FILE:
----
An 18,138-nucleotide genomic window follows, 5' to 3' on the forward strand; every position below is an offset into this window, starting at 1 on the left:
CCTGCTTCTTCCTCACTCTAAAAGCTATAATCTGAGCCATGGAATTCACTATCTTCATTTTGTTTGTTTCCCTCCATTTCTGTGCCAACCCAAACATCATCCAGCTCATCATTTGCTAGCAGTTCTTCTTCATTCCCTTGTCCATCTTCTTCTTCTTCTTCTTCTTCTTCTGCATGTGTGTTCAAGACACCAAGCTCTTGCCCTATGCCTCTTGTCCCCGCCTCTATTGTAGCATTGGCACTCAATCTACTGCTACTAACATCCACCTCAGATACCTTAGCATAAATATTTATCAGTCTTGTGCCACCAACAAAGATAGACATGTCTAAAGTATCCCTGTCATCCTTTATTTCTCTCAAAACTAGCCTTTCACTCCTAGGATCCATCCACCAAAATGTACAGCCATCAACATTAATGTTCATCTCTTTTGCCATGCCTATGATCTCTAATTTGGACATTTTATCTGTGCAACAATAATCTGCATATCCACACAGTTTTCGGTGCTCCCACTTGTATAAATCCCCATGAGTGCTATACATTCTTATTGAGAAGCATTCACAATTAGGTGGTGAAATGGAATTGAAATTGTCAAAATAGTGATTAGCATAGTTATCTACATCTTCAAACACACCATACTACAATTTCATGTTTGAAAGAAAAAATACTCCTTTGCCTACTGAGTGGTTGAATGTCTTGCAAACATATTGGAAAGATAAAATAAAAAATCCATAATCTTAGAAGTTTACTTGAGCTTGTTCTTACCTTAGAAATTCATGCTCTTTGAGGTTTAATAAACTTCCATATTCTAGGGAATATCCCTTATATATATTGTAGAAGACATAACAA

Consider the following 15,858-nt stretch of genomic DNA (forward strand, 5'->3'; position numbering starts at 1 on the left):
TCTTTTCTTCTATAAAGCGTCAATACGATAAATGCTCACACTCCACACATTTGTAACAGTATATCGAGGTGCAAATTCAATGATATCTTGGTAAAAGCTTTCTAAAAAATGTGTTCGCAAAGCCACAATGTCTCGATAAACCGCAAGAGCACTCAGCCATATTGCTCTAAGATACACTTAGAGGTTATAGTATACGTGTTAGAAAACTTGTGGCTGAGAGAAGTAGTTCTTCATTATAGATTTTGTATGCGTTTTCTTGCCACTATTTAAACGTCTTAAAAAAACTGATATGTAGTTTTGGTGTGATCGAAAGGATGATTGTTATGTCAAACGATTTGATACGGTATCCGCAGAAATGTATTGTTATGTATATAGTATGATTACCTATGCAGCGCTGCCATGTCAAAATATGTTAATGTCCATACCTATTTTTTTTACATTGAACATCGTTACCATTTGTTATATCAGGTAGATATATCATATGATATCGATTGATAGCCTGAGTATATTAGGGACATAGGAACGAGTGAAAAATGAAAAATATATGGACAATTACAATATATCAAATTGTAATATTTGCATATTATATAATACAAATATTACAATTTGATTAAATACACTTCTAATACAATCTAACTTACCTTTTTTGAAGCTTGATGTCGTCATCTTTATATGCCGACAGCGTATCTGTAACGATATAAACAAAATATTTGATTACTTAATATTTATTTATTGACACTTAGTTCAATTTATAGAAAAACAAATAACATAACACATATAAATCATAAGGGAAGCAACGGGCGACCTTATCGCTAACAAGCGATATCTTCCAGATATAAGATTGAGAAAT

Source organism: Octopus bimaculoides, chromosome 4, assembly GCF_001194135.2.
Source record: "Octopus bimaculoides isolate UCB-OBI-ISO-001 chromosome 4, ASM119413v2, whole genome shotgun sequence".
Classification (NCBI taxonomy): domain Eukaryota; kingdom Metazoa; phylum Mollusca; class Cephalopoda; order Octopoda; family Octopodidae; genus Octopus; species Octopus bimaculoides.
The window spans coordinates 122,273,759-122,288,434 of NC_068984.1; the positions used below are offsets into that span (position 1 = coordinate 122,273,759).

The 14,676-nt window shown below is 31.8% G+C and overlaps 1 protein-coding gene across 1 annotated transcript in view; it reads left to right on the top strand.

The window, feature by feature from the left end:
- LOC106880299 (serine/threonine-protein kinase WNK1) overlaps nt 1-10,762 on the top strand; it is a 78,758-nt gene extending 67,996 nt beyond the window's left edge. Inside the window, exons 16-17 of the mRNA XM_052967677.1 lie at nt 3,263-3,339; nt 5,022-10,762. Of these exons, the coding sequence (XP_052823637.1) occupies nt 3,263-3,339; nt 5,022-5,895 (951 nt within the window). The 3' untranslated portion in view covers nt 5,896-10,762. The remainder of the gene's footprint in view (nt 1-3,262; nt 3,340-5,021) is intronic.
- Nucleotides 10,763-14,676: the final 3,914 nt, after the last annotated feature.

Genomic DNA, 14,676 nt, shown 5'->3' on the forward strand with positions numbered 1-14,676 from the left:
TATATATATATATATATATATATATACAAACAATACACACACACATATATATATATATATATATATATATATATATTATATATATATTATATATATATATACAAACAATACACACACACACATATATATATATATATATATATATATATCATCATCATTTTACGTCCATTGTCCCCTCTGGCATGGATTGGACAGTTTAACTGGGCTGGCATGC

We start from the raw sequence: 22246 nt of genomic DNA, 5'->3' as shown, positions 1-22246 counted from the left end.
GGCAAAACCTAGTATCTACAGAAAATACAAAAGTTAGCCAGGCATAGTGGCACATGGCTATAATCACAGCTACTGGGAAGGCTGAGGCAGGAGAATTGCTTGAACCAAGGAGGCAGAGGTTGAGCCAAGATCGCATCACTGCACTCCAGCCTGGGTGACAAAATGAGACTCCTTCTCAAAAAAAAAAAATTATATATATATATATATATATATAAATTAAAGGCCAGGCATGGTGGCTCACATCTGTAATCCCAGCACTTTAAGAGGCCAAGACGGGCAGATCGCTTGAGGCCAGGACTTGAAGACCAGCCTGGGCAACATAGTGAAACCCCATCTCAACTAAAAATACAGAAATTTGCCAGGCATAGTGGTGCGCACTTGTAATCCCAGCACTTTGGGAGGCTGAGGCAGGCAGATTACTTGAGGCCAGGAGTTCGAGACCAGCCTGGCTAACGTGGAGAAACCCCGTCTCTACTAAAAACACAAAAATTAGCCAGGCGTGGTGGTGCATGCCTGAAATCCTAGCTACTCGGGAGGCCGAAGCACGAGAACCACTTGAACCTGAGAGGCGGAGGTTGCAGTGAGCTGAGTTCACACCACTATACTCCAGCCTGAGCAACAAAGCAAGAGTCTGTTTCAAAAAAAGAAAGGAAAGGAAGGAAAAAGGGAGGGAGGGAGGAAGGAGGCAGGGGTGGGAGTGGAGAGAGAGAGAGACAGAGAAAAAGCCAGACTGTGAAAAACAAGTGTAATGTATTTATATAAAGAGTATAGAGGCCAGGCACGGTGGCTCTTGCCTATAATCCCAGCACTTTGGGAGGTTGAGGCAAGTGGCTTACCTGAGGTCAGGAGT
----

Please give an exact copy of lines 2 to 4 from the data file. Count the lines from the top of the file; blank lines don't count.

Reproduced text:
CCTGCTTCTTCCTCACTCTAAAAGCTATAATCTGAGCCATGGAATTCACTATCTTCATTTTGTTTGTTTCCCTCCATTTCTGTGCCAACCCAAACATCATCCAGCTCATCATTTGCTAGCAGTTCTTCTTCATTCCCTTGTCCATCTTCTTCTTCTTCTTCTTCTTCTTCTGCATGTGTGTTCAAGACACCAAGCTCTTGCCCTATGCCTCTTGTCCCCGCCTCTATTGTAGCATTGGCACTCAATCTACTGCTACTAACATCCACCTCAGATACCTTAGCATAAATATTTATCAGTCTTGTGCCACCAACAAAGATAGACATGTCTAAAGTATCCCTGTCATCCTTTATTTCTCTCAAAACTAGCCTTTCACTCCTAGGATCCATCCACCAAAATGTACAGCCATCAACATTAATGTTCATCTCTTTTGCCATGCCTATGATCTCTAATTTGGACATTTTATCTGTGCAACAATAATCTGCATATCCACACAGTTTTCGGTGCTCCCACTTGTATAAATCCCCATGAGTGCTATACATTCTTATTGAGAAGCATTCACAATTAGGTGGTGAAATGGAATTGAAATTGTCAAAATAGTGATTAGCATAGTTATCTACATCTTCAAACACACCATACTACAATTTCATGTTTGAAAGAAAAAATACTCCTTTGCCTACTGAGTGGTTGAATGTCTTGCAAACATATTGGAAAGATAAAATAAAAAATCCATAATCTTAGAAGTTTACTTGAGCTTGTTCTTACCTTAGAAATTCATGCTCTTTGAGGTTTAATAAACTTCCATATTCTAGGGAATATCCCTTATATATATTGTAGAAGACATAACAA

Consider the following 15,858-nt stretch of genomic DNA (forward strand, 5'->3'; position numbering starts at 1 on the left):
TCTTTTCTTCTATAAAGCGTCAATACGATAAATGCTCACACTCCACACATTTGTAACAGTATATCGAGGTGCAAATTCAATGATATCTTGGTAAAAGCTTTCTAAAAAATGTGTTCGCAAAGCCACAATGTCTCGATAAACCGCAAGAGCACTCAGCCATATTGCTCTAAGATACACTTAGAGGTTATAGTATACGTGTTAGAAAACTTGTGGCTGAGAGAAGTAGTTCTTCATTATAGATTTTGTATGCGTTTTCTTGCCACTATTTAAACGTCTTAAAAAAACTGATATGTAGTTTTGGTGTGATCGAAAGGATGATTGTTATGTCAAACGATTTGATACGGTATCCGCAGAAATGTATTGTTATGTATATAGTATGATTACCTATGCAGCGCTGCCATGTCAAAATATGTTAATGTCCATACCTATTTTTTTTACATTGAACATCGTTACCATTTGTTATATCAGGTAGATATATCATATGATATCGATTGATAGCCTGAGTATATTAGGGACATAGGAACGAGTGAAAAATGAAAAATATATGGACAATTACAATATATCAAATTGTAATATTTGCATATTATATAATACAAATATTACAATTTGATTAAATACACTTCTAATACAATCTAACTTACCTTTTTTGAAGCTTGATGTCGTCATCTTTATATGCCGACAGCGTATCTGTAACGATATAAACAAAATATTTGATTACTTAATATTTATTTATTGACACTTAGTTCAATTTATAGAAAAACAAATAACATAACACATATAAATCATAAGGGAAGCAACGGGCGACCTTATCGCTAACAAGCGATATCTTCCAGATATAAGATTGAGAAAT